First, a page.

Hawaii volcano
Lava erupts on the outskirts of Pahoa during ongoing eruptions of the Kilauea Volcano in Hawaii, U.S., May 19, 2018.REUTERS/Terray Sylvester

The eruption of Hawai's Kilauea volcano could last for months or years and threaten new communities on the Big Island, according to a report by US government geologists.

The main risk is a possible change in the direction of a lava flow that would end up causing more damage than what's already done. At least 712 homes have been destroyed since Kilauea erupted on May 3, forcing thousands of residents forced to evacuate, the report by the Hawaiian Volcano Observatory said.

A higher volume of molten rock is flowing underground from Kilauea's summit lava reservoir than in previous eruptions, with supply to a single giant crack, the fissure 8, showing no sign of waning, according to the study published last week.

The report designed to help authorities on the Big Island deal with potential risks from the volcano notes:

If the ongoing eruption maintains its current style of activity at a high eruption rate, then it may take months to a year or two to wind down.

The lava flow from the Kilauea Volcano
The lava flow from the Kilauea Volcano burns vegetation as it approaches a property boundary in a U.S. Geological Survey (USGS) image taken near the village of Pahoa, Hawaii, October 28, 2014.REUTERS/U.S. Geological Survey/Handout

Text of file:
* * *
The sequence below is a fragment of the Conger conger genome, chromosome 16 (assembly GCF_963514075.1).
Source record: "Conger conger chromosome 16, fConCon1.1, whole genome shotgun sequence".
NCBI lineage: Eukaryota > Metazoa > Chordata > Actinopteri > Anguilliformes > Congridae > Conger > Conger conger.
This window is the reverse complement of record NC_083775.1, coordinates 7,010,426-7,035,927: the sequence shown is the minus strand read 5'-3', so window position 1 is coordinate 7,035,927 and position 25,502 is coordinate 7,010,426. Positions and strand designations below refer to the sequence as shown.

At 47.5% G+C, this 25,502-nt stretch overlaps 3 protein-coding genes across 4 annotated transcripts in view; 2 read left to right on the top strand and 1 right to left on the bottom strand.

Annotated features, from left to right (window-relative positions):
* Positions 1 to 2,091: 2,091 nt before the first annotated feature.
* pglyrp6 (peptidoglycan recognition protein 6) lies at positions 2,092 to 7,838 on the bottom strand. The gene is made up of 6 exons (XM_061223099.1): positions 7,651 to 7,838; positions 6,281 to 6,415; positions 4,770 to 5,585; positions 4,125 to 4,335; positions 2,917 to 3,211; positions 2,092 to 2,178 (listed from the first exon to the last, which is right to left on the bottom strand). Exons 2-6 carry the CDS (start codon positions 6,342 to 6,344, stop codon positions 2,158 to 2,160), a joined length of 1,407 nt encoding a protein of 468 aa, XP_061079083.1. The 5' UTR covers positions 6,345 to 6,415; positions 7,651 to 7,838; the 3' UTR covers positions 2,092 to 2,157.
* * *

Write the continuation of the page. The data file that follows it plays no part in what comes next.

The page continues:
Lava is bursting from the same area about 25 miles (40 km) down Kilauea's eastern side as it did in eruptions of 1840, 1955 and 1960, the report said. The longest of those eruptions, which occurred in 1955, lasted 88 days separated by pauses in activity. The current eruption could become the longest in the volcano's recorded history, it added.

Geologists believe previous eruptions may have stopped as underground lava pressure dropped due to multiple fissures opening up in this Lower East Rift Zone, the report said. The current eruption has coalesced around a single fissure, allowing lava pressure to remain high. The report notes:

The main hazard from the source cone and the channel system is a failure of the cone or channel walls or blockage of the channel where it divides in narrower braids. Either could divert most, if not all, of the lava to a new course depending on where the breach occurs.

The report said it only considered risks from a change in lava flow direction to communities to the north of the channel as residents there have not been evacuated, while the ones residing on the southern side have already abandoned their homes.